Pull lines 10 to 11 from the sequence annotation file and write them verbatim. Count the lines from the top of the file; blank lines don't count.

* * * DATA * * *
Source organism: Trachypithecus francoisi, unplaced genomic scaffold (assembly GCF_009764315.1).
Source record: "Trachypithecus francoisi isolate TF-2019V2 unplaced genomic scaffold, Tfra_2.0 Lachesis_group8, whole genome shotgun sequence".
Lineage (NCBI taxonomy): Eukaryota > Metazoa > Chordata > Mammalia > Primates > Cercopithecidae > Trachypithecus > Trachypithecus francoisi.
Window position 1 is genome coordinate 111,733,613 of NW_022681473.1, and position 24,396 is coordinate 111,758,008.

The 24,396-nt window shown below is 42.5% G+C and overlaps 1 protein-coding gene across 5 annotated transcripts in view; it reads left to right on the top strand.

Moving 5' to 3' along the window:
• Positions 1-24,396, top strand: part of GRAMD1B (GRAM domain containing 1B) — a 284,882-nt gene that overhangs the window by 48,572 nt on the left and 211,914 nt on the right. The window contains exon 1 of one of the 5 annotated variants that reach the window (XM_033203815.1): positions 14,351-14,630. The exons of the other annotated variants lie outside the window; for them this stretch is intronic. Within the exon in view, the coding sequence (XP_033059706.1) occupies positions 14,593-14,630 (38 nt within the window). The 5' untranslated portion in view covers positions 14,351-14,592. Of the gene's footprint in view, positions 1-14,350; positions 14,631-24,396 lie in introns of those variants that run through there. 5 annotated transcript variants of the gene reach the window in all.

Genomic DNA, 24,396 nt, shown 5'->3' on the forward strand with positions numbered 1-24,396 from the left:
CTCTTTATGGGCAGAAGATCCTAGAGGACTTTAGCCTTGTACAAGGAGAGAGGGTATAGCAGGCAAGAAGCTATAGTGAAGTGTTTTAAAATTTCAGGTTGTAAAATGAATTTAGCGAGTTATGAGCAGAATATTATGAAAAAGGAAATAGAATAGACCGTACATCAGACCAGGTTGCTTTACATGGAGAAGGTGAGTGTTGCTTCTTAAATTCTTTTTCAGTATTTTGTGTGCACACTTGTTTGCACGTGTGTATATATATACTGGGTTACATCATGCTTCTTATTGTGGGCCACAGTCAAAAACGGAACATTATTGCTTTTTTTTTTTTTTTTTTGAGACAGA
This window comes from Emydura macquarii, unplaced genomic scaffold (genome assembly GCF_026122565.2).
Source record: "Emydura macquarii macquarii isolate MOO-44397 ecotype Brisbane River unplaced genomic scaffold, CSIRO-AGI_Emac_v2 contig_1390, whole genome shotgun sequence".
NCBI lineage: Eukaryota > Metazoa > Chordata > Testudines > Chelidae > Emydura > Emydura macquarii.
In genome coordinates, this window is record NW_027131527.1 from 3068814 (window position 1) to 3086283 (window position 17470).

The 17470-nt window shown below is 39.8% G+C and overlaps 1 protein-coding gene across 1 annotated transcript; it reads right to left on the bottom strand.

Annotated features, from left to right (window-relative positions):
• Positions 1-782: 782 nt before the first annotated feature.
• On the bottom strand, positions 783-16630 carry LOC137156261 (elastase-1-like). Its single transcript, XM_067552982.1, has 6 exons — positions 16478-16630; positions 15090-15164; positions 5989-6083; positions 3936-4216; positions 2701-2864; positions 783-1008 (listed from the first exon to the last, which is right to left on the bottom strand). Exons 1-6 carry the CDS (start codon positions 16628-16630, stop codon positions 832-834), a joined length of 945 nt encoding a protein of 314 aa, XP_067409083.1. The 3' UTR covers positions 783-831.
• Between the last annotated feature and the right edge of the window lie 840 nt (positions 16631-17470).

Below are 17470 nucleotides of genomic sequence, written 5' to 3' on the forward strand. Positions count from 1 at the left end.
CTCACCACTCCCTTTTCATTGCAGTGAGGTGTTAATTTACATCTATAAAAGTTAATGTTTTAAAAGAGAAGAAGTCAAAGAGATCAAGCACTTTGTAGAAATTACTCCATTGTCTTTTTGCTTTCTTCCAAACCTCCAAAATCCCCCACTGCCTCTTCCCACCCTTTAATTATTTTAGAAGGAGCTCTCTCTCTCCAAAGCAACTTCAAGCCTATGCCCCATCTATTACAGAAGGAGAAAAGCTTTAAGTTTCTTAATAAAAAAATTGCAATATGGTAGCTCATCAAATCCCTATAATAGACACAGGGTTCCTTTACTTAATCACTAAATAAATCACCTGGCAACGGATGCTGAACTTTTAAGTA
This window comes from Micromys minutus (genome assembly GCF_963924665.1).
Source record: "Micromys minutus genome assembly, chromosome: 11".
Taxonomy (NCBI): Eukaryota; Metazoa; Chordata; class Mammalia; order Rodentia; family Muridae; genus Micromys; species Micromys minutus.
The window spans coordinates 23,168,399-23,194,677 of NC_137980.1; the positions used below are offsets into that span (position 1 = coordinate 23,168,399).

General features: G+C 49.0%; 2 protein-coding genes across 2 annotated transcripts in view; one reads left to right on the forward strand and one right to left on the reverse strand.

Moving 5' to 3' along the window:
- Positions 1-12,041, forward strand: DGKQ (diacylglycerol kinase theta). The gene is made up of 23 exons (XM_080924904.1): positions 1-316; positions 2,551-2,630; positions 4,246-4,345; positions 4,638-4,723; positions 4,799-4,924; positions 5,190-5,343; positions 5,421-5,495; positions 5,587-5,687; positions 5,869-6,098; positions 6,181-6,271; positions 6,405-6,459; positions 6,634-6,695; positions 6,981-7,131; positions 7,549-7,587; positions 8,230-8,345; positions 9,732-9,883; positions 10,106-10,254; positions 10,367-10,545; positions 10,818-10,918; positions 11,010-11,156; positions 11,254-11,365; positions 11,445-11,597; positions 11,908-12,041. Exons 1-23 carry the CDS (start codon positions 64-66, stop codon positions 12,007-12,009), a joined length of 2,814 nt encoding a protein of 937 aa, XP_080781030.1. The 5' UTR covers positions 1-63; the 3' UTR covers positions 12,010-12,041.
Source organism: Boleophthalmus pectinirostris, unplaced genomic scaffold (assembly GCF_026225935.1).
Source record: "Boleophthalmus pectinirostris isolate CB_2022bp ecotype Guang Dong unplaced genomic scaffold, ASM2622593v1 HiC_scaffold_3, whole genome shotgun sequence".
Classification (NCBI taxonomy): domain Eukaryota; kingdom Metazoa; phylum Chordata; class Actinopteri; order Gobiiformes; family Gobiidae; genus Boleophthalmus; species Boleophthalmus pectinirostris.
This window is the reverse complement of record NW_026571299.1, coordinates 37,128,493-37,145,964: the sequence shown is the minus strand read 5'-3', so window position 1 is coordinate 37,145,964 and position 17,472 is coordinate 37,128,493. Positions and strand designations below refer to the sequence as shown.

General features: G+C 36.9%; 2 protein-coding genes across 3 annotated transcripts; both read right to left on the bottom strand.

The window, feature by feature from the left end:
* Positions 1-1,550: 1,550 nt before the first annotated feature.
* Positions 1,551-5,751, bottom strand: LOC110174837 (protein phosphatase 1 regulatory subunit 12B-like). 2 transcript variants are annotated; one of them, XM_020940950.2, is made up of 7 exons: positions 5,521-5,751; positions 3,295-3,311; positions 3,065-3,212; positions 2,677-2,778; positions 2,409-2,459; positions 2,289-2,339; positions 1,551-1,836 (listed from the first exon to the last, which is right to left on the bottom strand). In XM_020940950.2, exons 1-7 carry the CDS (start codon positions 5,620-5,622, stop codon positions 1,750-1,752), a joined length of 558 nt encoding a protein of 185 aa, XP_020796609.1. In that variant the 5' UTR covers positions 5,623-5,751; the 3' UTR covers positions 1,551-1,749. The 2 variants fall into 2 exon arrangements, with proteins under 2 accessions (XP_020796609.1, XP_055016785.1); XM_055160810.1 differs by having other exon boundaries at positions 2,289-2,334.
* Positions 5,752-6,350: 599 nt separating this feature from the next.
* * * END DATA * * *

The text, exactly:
This window comes from Emydura macquarii, unplaced genomic scaffold (genome assembly GCF_026122565.2).
Source record: "Emydura macquarii macquarii isolate MOO-44397 ecotype Brisbane River unplaced genomic scaffold, CSIRO-AGI_Emac_v2 contig_1390, whole genome shotgun sequence".